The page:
Blogging plans

I plan to blog more this year, and more than just these updates. Weekly you should get a nice series on Greek and Latin textbooks, and also weekly I intend to write about what I’ve been reading, hopefully starting in a couple of days time. So that will be fun for all.


State of the Projects: August 2016

Well, July was a busy month, what with Trinity debates all over the internet to keep up with, teaching a Greek intensive on Gregory of Nazianzus’ Oration 29 (a lot of fun, though we did not finish the text), and being sick for the last two weeks (an ear infection, which has left me with blocked Eustachian tubes which remain blocked ’til this very day…).

Nonetheless, we are progressing. The thesis is progressing I should say. I finished up a draft of chapters 5 and 6, which are kind of a double-header that looks at Proverbs 8 in Patristic interpretation, with a focus obviously on Hilary and Basil, and Acts 2:36. This month I am diligently at work (and 7000 words words in) to a second double-chapter, chapters 7 and 8 which look at the use of John in Hilary and Basil (excluding John 1, which received its own chapter earlier on; I suppose that weights my thesis towards interpretation of John, but only on the basis that pro-Nicenes spend an inordinate amount of time talking about John themselves).

My goal is to have these chapters 7 & 8 drafted by the end fo the month, as well as a conclusion chapter. That will bring us to a full first draft. I’ll then launch into a barrage of (a) secondary reading, (b) revision and proof-reading.

In the meantime and on the non-thesis side of life, I am simultaneously looking for a place to live for the short term, and looking for a place of employment for the long. We shall see! I am sure the good Lord has them both in hand.

The Acts of (Paul) and Thecla: a romance about chastity

This past week I’ve been leading a small group (quite small!) through the 2nd century text, ‘The Acts of Paul and Thecla’. It’s a very interesting text which relates the story of how a young betrothed woman in Iconium meets Paul, becomes entranced by the teaching of Christ, goes through various trials, and emerges as an independent Christian teacher and leader.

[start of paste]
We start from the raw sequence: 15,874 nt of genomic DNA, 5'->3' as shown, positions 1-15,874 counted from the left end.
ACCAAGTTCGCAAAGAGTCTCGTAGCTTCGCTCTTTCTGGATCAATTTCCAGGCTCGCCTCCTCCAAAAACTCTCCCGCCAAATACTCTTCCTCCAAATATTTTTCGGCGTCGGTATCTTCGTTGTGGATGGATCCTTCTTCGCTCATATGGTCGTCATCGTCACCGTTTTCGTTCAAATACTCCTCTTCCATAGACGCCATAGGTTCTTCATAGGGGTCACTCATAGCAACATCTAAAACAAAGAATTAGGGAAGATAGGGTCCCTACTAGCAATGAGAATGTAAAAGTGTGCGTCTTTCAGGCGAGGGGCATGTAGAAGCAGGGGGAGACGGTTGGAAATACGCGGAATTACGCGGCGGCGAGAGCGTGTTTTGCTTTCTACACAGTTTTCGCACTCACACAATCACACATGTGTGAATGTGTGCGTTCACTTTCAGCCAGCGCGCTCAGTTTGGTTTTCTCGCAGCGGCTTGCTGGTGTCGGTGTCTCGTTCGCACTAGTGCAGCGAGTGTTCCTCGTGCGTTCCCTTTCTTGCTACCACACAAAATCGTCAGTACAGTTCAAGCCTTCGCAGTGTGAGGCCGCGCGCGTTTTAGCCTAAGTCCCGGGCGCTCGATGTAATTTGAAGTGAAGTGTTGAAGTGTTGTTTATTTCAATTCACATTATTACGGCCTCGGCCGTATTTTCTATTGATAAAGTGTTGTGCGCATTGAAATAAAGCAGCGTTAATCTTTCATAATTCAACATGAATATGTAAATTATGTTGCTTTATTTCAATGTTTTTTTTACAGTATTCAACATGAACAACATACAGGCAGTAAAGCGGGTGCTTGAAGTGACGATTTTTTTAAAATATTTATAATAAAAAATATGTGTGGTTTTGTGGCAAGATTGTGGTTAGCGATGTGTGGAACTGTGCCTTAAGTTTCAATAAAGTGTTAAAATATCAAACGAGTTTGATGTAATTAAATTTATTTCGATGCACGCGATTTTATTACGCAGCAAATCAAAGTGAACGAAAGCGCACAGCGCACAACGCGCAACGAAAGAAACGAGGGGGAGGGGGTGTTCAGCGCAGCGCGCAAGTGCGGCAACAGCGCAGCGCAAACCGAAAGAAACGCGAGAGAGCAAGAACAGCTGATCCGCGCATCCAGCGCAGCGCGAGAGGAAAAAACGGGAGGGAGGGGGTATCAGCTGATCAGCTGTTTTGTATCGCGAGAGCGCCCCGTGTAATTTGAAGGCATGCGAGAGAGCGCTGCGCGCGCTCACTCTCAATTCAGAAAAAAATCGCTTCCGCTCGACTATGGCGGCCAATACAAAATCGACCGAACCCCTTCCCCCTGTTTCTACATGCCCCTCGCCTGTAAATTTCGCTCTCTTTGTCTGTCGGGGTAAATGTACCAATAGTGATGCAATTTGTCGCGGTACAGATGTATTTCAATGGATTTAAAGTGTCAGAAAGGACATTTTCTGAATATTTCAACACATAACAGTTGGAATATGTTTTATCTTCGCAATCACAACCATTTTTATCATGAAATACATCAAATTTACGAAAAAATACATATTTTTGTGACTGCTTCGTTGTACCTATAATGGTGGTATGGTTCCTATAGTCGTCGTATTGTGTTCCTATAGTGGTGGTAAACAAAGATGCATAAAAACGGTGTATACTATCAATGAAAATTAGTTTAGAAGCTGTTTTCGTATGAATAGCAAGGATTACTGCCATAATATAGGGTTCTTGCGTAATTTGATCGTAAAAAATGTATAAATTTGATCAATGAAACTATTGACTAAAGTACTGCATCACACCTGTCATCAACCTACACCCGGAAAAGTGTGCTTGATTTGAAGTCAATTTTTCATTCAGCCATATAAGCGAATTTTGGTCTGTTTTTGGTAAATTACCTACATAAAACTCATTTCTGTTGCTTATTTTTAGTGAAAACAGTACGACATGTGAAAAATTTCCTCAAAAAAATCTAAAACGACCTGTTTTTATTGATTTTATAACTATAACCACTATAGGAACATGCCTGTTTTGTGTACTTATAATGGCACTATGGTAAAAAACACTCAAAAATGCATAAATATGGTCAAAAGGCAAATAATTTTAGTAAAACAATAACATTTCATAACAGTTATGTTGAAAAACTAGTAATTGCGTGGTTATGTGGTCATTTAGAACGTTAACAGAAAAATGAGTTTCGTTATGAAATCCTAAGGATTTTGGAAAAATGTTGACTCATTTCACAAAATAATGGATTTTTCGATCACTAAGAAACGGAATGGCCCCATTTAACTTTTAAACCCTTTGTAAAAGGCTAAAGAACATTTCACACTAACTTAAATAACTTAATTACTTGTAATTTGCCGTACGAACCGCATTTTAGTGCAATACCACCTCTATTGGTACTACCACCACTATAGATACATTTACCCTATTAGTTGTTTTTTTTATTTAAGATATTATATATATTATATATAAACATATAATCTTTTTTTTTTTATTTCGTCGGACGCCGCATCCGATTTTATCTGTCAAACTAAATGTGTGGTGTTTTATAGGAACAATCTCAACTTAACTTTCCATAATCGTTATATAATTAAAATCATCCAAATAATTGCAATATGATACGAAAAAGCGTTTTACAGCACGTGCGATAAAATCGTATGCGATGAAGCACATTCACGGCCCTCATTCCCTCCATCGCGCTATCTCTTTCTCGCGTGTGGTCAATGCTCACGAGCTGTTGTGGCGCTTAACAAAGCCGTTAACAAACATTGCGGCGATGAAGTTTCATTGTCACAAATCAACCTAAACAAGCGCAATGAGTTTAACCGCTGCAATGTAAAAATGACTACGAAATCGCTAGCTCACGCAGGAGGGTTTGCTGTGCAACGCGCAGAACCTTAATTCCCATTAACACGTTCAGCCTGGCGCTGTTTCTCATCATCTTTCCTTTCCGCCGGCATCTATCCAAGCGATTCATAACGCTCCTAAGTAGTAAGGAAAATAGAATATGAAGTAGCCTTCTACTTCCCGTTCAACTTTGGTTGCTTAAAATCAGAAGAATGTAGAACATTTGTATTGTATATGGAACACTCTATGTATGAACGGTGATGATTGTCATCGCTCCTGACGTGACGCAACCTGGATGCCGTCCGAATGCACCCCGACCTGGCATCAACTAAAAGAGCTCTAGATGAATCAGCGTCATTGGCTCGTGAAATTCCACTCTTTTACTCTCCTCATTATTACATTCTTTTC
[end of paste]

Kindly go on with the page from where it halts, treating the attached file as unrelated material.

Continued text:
One of the very intriguing features of the text is that it is essentially an ‘Ancient (Christian) Novel’, drawing on the structures of other ancient novels of the same period, but refracted through a Christian lense. That creates a very interesting dynamic, because ancient novels are, by genre, romances involving a pair of paramours who go through various trials to be united at the end. The Acts of Paul and Thecla is similarly constructed, so that it is a romance between Thecla and Paul. But with a twist! Already by the time of this text a strong strand of early Christianity is placed on sexual chastity, and particularly virginity and abstinence. While Thecla and Paul are depicted in romantic terms, they are in a romance that is united primarily by a devotion and affection for Christ. The sexual undertones are employed to depict the triumph of chastity, and the threats to Thecla repeatedly center around threats to her virginity. In this way the text artfully (re)combines what appear to be two disparate motifs (romance and perpetual chastity) into a romance about chastity in which the narrative climax and resolution is not the sexual union of the two protagonists, but the tension and danger of sexual threat to the female protagonist, and the conquest of that threat and the victory of virginity.

There’s much, I’d say, to find theologically problematic, even disturbing, in this novel, but that’s no reason not to read it. As I keep saying, our knowledge of ‘Koine’ as a language, and our understanding of early Christianity, are only ever enhanced by stepping outside the Canonical Garden.

Reflections on AARSBL15

Well, I’m wrapping up from the American Academy of Religion/Society of Biblical Literature Annual Meeting 2015, and thought I’d compile some thoughts from it.

Travel to/from

Since I had to foot the bill for my own flights, I flew Korean Air from Sydney to Atlanta, via Korea. That is not very direct. I do really like KAL though, and a layover in the Grand Hyatt Incheon was very welcome on the way over. There’s only a 1hr layover on the way back, which wasn’t so bad in the end, particularly as my first flight (Atlanta to Seoul) was fairly empty and I had multiple seats to enjoy. 23/25hrs travel time is a lot, and people ask if it’s worth it. I don’t know, because I don’t know how one actually quantifies the value of conferences.


My first impression of Atlanta is that the airport is huge, since it took 20 minutes to walk from my gate to Immigration control. The conference took place in Downtown Atlanta, which is a weird phenomenon in itself. I understand why US cities have deserted inner cities, but it’s still odd because in Australia the center of cities remain a hub of activity. Here, it was actually difficult to find shops/restaurants/anything that would actually serve you. Still, I managed to make do.

My Paper

I arrived on the Friday and my paper was on the Saturday afternoon, so nice and early in the program. I presented a portion of my research with the title, “Is Basil a pro-Nicene exegete? Patterns of scriptural usage in Against Eunomius“. Overall I think it went well, and was well received. The question time and discussion afterwards was also valuable (more so than the single question I had at Oxford Patristics), and gave me a few things to think through/follow up in my research.